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October 16, 2014

Collaboration key to chemist's research

High tech spectrophotometers help too

Kyle Cissell’s chemistry with teaching chemistry was a late reaction.

The SVSU assistant professor of chemistry joined the academic world three years ago after beginning his professional career working for a molecular diagnostics company in Tampa. It was there — working with high school and college interns — where he decided his future should involve teaching.

“That’s really when the switch happened,” Cissell said. “I was looking for a tenure-track position, and wanted to work with undergraduates in the Midwest.

Kyle Cissell”Since joining the higher education ranks, though, Cissell hasn’t abandoned research in favor of the classroom. The Newburgh, Ind., native is a regular in SVSU’s laboratories, where he hopes his research in chemical and biochemical sensor development will enhance scientific processes such as water quality analysis and the early detection of certain human diseases. 

Cissell is one of several faculty and students involved in studies for the Saginaw Bay Environmental Science Institute, a community research-based initiative housed at SVSU. This summer, Cissell is helping develop proper quality control measures — basically, ensuring accurate results in testing — as the institute studies nearby water systems including the Kawkawlin, Pigeon and Pinnebog rivers.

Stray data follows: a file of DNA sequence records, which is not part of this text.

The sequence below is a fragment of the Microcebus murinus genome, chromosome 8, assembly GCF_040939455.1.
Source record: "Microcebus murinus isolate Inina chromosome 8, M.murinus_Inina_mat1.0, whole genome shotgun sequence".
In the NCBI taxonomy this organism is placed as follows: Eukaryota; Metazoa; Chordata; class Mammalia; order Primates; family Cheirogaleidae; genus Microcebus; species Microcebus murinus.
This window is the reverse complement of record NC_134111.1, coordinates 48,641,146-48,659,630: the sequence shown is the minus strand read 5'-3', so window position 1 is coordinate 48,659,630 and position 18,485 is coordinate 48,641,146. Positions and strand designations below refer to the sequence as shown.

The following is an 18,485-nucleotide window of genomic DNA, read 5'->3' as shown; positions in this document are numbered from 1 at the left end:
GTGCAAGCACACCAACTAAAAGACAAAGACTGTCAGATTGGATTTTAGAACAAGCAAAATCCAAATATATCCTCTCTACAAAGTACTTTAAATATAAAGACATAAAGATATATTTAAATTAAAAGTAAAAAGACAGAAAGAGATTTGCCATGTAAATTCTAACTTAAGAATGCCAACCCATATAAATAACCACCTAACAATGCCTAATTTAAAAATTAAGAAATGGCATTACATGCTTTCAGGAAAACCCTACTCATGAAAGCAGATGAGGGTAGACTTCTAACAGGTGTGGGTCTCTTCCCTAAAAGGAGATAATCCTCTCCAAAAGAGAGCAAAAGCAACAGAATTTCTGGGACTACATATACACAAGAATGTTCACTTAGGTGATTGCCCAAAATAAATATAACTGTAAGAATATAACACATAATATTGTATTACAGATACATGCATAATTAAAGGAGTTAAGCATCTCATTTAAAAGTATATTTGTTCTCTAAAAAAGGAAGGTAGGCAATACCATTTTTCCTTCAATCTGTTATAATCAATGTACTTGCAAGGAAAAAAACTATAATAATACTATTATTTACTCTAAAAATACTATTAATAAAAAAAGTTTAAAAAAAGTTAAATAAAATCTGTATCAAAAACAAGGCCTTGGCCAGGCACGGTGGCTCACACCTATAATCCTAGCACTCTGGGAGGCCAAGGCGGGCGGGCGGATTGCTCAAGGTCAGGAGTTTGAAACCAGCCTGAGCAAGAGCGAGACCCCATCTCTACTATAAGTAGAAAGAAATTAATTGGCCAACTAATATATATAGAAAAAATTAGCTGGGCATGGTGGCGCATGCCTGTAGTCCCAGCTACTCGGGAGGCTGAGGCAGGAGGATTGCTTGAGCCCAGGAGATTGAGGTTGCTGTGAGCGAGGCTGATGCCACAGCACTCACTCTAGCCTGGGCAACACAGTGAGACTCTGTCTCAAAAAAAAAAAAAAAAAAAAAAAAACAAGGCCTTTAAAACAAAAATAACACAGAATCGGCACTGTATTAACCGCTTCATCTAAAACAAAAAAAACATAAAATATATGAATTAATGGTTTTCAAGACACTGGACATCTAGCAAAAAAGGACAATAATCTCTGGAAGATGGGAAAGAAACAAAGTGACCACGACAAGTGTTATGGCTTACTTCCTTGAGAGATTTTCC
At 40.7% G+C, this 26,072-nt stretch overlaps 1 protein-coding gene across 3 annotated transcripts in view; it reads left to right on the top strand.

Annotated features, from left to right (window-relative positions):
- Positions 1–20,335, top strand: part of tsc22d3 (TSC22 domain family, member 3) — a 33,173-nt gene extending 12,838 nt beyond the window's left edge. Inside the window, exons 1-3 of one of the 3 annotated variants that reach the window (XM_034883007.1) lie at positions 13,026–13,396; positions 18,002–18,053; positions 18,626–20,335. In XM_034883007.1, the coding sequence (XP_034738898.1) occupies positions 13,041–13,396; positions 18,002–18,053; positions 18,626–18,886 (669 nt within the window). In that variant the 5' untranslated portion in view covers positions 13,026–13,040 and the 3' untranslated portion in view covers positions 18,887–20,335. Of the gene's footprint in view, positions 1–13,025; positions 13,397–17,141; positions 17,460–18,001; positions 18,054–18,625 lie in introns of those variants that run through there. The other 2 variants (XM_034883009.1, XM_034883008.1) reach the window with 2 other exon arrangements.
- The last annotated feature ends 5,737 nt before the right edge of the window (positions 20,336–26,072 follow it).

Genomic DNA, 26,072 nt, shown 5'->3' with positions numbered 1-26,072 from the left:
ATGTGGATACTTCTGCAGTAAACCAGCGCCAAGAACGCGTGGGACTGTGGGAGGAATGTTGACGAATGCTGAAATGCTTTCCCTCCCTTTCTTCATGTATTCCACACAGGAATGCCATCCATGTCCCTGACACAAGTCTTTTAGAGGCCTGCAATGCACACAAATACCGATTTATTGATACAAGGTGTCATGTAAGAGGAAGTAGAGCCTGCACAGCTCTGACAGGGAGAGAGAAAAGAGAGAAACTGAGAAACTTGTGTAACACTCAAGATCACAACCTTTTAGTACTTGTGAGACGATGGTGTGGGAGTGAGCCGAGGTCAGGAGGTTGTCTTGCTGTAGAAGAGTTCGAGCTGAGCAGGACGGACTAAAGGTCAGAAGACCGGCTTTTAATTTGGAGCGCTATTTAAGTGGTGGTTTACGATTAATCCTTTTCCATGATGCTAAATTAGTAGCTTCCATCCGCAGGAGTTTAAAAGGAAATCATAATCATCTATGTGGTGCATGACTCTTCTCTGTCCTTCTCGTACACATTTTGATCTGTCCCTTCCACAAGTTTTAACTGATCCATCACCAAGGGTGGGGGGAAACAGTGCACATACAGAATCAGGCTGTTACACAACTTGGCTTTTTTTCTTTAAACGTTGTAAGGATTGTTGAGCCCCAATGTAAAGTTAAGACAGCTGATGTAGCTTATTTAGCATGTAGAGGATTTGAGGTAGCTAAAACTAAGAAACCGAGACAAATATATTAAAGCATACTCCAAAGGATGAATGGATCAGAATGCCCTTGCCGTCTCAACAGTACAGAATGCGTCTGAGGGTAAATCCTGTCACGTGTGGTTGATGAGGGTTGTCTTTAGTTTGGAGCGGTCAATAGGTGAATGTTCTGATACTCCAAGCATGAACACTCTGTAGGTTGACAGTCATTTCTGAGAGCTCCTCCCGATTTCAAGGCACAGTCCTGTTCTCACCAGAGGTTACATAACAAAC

Those efforts now are heightened thanks to the recent acquisition of high-tech instruments including two spectrophotometers, which measure the amount of light absorbed by material and can determine the concentration of various nutrients in that material.

“It’s a significant upgrade,” he said. The spectrophotometers and other recent technological purchases in the lab come courtesy of several grants SVSU earned as part of its SBESI initiative.

Cissell said he’s enjoyed his young career at SVSU so far.“I like the collaborative nature of the research in the school,” he said. “We have biochemists, chemists, geographers, engineers and biologists all working on projects together. It’s neat to be able to collaborate with faculty from so many disciplines.” 

Cissell, who earned his Ph.D. from Purdue-Indianapolis campus, said other undergraduate universities he's familiar with typically feature students who graduate with chemistry degree prior to pursuing a professional degree, with few entering industry. "Here, a lot of students move from SVSU into industry positions and have successful careers," Cissell said, pointing out the relations between nearby companies such as The Dow Chemical Company and Dow Corning Corp.

Cissell said he's managed to balance work with another element of his life: family. He is married to Sonja, and the couple is raisign two daughters: 18 moth old Ainsley and Laura, born May 6.

"Family is very important to me," he said.